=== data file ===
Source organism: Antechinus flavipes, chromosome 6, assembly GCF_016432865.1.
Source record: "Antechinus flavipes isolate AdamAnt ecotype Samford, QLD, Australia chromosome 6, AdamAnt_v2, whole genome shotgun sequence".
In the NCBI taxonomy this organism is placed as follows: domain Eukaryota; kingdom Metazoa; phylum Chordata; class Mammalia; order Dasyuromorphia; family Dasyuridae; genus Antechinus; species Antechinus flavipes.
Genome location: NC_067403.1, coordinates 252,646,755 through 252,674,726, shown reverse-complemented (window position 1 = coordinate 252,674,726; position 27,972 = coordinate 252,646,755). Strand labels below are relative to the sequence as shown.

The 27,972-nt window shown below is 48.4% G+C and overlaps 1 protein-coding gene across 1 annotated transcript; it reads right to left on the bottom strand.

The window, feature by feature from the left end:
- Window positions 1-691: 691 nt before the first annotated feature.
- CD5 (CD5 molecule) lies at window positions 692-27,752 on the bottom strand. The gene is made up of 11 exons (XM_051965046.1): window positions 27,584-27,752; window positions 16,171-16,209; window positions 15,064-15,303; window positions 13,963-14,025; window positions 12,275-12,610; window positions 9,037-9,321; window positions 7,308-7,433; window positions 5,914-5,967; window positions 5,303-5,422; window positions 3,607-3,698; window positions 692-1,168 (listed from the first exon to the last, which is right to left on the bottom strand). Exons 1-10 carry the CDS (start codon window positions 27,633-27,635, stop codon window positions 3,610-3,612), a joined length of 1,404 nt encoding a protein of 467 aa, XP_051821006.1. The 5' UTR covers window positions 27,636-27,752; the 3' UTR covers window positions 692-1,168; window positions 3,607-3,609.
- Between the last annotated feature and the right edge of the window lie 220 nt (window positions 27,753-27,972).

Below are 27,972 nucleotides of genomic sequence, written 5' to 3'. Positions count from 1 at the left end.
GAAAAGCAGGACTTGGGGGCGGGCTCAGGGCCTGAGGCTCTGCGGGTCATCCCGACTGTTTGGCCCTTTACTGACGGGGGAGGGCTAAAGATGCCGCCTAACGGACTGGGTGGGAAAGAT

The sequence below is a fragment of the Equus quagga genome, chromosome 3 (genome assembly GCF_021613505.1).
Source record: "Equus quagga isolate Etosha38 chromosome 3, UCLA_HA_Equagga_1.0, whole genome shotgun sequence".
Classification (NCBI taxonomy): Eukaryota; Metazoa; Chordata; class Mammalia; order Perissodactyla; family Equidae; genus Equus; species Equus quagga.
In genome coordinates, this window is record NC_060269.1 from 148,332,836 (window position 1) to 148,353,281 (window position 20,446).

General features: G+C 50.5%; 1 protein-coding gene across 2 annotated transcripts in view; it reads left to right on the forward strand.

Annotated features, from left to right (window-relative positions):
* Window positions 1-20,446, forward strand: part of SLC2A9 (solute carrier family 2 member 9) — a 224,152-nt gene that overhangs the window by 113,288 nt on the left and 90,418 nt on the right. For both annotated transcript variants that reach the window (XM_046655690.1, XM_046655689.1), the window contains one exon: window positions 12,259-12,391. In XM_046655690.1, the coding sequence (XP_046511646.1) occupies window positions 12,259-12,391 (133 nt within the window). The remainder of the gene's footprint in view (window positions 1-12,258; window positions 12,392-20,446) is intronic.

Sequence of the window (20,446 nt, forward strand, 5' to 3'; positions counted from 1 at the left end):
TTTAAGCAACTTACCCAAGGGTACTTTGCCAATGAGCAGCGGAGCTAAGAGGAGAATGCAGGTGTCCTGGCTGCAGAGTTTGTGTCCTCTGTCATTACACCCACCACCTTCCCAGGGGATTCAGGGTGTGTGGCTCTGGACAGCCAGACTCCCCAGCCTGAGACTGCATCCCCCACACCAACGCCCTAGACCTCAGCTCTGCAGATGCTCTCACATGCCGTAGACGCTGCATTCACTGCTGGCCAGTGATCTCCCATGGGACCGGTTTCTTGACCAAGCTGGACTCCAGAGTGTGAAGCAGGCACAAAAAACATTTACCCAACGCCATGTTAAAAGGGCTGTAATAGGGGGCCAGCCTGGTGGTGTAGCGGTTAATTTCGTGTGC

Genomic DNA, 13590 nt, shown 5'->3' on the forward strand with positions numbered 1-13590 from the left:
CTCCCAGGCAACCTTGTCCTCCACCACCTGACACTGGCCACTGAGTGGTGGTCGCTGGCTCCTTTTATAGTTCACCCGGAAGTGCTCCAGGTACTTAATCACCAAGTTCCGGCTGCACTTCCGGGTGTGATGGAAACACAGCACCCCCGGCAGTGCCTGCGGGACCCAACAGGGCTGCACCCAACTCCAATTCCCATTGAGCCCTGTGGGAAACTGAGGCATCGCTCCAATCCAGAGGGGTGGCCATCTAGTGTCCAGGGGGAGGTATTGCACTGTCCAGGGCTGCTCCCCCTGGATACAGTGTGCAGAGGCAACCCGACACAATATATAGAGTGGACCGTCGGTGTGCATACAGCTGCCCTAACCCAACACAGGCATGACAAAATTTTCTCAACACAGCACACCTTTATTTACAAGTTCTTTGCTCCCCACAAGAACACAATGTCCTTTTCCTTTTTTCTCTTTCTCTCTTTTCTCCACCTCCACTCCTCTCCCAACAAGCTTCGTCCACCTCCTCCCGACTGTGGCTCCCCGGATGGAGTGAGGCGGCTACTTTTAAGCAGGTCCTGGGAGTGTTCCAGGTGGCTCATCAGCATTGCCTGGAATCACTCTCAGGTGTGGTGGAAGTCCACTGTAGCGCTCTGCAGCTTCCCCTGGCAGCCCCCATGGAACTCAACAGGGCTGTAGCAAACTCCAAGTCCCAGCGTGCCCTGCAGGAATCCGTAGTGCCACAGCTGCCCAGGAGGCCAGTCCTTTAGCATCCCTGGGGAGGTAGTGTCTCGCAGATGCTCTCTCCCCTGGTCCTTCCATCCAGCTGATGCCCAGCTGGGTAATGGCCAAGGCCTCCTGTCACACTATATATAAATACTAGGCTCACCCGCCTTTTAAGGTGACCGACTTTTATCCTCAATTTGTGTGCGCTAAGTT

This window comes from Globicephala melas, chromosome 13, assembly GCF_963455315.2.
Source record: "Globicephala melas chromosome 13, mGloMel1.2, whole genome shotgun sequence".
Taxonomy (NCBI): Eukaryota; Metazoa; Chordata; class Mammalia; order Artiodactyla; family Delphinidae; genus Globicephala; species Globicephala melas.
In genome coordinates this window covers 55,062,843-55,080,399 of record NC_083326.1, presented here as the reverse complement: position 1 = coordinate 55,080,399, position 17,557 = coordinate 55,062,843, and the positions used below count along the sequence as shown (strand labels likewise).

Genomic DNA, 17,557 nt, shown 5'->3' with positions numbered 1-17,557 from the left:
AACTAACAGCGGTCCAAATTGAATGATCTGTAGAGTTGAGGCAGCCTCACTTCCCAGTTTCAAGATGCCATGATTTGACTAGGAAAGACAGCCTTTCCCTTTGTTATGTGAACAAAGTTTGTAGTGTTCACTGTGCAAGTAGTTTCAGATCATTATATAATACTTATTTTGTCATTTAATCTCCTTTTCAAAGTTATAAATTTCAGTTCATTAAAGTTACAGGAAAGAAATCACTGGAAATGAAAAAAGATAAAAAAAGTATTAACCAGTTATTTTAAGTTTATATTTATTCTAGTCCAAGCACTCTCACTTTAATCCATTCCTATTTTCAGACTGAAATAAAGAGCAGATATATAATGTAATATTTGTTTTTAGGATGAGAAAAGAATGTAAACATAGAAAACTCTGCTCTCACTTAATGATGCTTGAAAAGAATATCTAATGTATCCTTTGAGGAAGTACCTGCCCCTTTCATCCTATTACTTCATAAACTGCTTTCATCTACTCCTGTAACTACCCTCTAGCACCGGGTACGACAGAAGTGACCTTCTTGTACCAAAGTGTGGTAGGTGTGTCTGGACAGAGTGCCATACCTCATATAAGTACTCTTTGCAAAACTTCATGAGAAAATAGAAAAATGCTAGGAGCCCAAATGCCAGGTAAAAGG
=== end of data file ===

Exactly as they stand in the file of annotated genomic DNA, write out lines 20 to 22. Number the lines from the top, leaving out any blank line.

TTTAAGCAACTTACCCAAGGGTACTTTGCCAATGAGCAGCGGAGCTAAGAGGAGAATGCAGGTGTCCTGGCTGCAGAGTTTGTGTCCTCTGTCATTACACCCACCACCTTCCCAGGGGATTCAGGGTGTGTGGCTCTGGACAGCCAGACTCCCCAGCCTGAGACTGCATCCCCCACACCAACGCCCTAGACCTCAGCTCTGCAGATGCTCTCACATGCCGTAGACGCTGCATTCACTGCTGGCCAGTGATCTCCCATGGGACCGGTTTCTTGACCAAGCTGGACTCCAGAGTGTGAAGCAGGCACAAAAAACATTTACCCAACGCCATGTTAAAAGGGCTGTAATAGGGGGCCAGCCTGGTGGTGTAGCGGTTAATTTCGTGTGC

Genomic DNA, 13590 nt, shown 5'->3' on the forward strand with positions numbered 1-13590 from the left:
CTCCCAGGCAACCTTGTCCTCCACCACCTGACACTGGCCACTGAGTGGTGGTCGCTGGCTCCTTTTATAGTTCACCCGGAAGTGCTCCAGGTACTTAATCACCAAGTTCCGGCTGCACTTCCGGGTGTGATGGAAACACAGCACCCCCGGCAGTGCCTGCGGGACCCAACAGGGCTGCACCCAACTCCAATTCCCATTGAGCCCTGTGGGAAACTGAGGCATCGCTCCAATCCAGAGGGGTGGCCATCTAGTGTCCAGGGGGAGGTATTGCACTGTCCAGGGCTGCTCCCCCTGGATACAGTGTGCAGAGGCAACCCGACACAATATATAGAGTGGACCGTCGGTGTGCATACAGCTGCCCTAACCCAACACAGGCATGACAAAATTTTCTCAACACAGCACACCTTTATTTACAAGTTCTTTGCTCCCCACAAGAACACAATGTCCTTTTCCTTTTTTCTCTTTCTCTCTTTTCTCCACCTCCACTCCTCTCCCAACAAGCTTCGTCCACCTCCTCCCGACTGTGGCTCCCCGGATGGAGTGAGGCGGCTACTTTTAAGCAGGTCCTGGGAGTGTTCCAGGTGGCTCATCAGCATTGCCTGGAATCACTCTCAGGTGTGGTGGAAGTCCACTGTAGCGCTCTGCAGCTTCCCCTGGCAGCCCCCATGGAACTCAACAGGGCTGTAGCAAACTCCAAGTCCCAGCGTGCCCTGCAGGAATCCGTAGTGCCACAGCTGCCCAGGAGGCCAGTCCTTTAGCATCCCTGGGGAGGTAGTGTCTCGCAGATGCTCTCTCCCCTGGTCCTTCCATCCAGCTGATGCCCAGCTGGGTAATGGCCAAGGCCTCCTGTCACACTATATATAAATACTAGGCTCACCCGCCTTTTAAGGTGACCGACTTTTATCCTCAATTTGTGTGCGCTAAGTT